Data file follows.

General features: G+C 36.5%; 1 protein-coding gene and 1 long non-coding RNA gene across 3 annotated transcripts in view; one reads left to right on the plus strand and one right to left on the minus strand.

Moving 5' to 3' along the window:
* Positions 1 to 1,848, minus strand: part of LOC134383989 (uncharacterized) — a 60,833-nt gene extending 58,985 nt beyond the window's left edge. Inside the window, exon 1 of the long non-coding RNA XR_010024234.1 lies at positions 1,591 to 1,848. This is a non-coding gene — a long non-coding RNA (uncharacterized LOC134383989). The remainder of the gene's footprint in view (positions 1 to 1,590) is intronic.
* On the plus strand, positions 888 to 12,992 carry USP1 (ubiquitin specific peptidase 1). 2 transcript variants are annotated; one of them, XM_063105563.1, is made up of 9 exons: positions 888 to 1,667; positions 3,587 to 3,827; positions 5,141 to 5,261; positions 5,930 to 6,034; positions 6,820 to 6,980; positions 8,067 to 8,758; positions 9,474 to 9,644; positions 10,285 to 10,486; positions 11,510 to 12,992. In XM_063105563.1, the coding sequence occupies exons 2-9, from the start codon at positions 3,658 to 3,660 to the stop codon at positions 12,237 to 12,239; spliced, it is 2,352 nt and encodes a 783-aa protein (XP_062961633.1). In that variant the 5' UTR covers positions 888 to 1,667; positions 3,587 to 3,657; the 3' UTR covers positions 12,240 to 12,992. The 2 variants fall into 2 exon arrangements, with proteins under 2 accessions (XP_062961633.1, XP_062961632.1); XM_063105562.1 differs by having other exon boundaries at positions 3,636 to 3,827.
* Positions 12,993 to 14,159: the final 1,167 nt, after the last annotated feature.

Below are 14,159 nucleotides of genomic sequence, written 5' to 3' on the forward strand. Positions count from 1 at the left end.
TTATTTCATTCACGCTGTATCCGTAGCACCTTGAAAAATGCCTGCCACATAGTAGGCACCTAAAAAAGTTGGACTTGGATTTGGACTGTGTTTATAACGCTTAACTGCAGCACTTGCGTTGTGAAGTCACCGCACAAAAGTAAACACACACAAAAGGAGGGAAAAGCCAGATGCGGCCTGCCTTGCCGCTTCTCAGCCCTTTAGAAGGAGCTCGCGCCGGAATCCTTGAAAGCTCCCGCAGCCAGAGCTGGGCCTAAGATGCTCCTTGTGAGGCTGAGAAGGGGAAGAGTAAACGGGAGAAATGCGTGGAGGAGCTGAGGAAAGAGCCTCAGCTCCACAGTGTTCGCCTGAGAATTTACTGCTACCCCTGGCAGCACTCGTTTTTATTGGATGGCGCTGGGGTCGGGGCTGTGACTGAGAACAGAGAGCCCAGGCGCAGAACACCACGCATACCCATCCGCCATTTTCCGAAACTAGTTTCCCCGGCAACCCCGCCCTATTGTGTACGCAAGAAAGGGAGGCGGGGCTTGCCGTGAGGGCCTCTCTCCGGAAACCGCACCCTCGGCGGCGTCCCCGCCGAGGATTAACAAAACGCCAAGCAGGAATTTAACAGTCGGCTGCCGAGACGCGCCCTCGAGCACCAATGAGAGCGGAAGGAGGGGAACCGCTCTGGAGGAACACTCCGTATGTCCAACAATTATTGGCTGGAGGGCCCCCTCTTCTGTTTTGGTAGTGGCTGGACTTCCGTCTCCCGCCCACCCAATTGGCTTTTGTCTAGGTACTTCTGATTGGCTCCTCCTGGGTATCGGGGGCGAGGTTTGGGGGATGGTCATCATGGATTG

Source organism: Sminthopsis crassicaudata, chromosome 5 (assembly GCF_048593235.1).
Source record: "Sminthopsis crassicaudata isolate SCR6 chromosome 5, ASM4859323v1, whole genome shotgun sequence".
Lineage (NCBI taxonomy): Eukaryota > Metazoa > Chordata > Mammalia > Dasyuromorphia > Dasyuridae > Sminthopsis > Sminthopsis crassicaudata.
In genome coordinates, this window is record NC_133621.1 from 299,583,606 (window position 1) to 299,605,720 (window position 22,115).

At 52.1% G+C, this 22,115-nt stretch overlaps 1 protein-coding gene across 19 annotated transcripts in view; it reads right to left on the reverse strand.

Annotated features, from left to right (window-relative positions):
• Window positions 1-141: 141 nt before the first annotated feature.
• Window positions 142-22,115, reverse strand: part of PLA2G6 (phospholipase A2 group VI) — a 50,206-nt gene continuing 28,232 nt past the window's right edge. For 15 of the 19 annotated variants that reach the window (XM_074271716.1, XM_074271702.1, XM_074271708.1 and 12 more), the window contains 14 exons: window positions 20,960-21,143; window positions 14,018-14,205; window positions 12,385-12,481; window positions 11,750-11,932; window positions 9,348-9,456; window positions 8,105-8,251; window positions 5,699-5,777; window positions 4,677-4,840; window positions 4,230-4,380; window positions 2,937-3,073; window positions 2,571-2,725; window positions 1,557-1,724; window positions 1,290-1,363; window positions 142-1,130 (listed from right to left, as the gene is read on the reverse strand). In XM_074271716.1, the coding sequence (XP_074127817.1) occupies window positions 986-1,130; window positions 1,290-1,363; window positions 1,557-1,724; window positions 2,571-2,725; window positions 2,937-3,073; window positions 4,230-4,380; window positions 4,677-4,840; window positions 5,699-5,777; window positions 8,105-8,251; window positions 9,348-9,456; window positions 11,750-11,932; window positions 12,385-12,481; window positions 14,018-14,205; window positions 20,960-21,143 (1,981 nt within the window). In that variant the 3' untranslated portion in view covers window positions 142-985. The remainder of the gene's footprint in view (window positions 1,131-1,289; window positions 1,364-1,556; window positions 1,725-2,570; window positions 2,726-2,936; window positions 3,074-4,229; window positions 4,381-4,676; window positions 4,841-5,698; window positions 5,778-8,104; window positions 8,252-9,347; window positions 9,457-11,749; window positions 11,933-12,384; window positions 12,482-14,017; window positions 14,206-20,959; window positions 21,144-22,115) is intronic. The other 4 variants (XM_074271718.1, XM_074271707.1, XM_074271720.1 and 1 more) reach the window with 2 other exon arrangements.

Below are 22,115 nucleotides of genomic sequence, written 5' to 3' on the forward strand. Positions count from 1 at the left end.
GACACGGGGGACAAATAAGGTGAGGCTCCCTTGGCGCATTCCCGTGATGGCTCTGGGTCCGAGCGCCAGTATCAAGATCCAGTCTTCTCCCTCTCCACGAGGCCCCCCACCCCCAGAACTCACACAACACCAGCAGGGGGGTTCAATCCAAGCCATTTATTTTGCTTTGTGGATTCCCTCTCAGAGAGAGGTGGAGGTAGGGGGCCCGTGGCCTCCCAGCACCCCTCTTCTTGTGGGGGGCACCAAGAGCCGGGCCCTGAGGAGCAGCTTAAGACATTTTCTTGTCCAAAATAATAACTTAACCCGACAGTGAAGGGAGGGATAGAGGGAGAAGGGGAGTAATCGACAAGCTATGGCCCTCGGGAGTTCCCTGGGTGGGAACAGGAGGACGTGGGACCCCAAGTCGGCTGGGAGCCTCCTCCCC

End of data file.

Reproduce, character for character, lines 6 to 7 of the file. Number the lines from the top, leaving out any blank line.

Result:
Below are 14,159 nucleotides of genomic sequence, written 5' to 3' on the forward strand. Positions count from 1 at the left end.
TTATTTCATTCACGCTGTATCCGTAGCACCTTGAAAAATGCCTGCCACATAGTAGGCACCTAAAAAAGTTGGACTTGGATTTGGACTGTGTTTATAACGCTTAACTGCAGCACTTGCGTTGTGAAGTCACCGCACAAAAGTAAACACACACAAAAGGAGGGAAAAGCCAGATGCGGCCTGCCTTGCCGCTTCTCAGCCCTTTAGAAGGAGCTCGCGCCGGAATCCTTGAAAGCTCCCGCAGCCAGAGCTGGGCCTAAGATGCTCCTTGTGAGGCTGAGAAGGGGAAGAGTAAACGGGAGAAATGCGTGGAGGAGCTGAGGAAAGAGCCTCAGCTCCACAGTGTTCGCCTGAGAATTTACTGCTACCCCTGGCAGCACTCGTTTTTATTGGATGGCGCTGGGGTCGGGGCTGTGACTGAGAACAGAGAGCCCAGGCGCAGAACACCACGCATACCCATCCGCCATTTTCCGAAACTAGTTTCCCCGGCAACCCCGCCCTATTGTGTACGCAAGAAAGGGAGGCGGGGCTTGCCGTGAGGGCCTCTCTCCGGAAACCGCACCCTCGGCGGCGTCCCCGCCGAGGATTAACAAAACGCCAAGCAGGAATTTAACAGTCGGCTGCCGAGACGCGCCCTCGAGCACCAATGAGAGCGGAAGGAGGGGAACCGCTCTGGAGGAACACTCCGTATGTCCAACAATTATTGGCTGGAGGGCCCCCTCTTCTGTTTTGGTAGTGGCTGGACTTCCGTCTCCCGCCCACCCAATTGGCTTTTGTCTAGGTACTTCTGATTGGCTCCTCCTGGGTATCGGGGGCGAGGTTTGGGGGATGGTCATCATGGATTG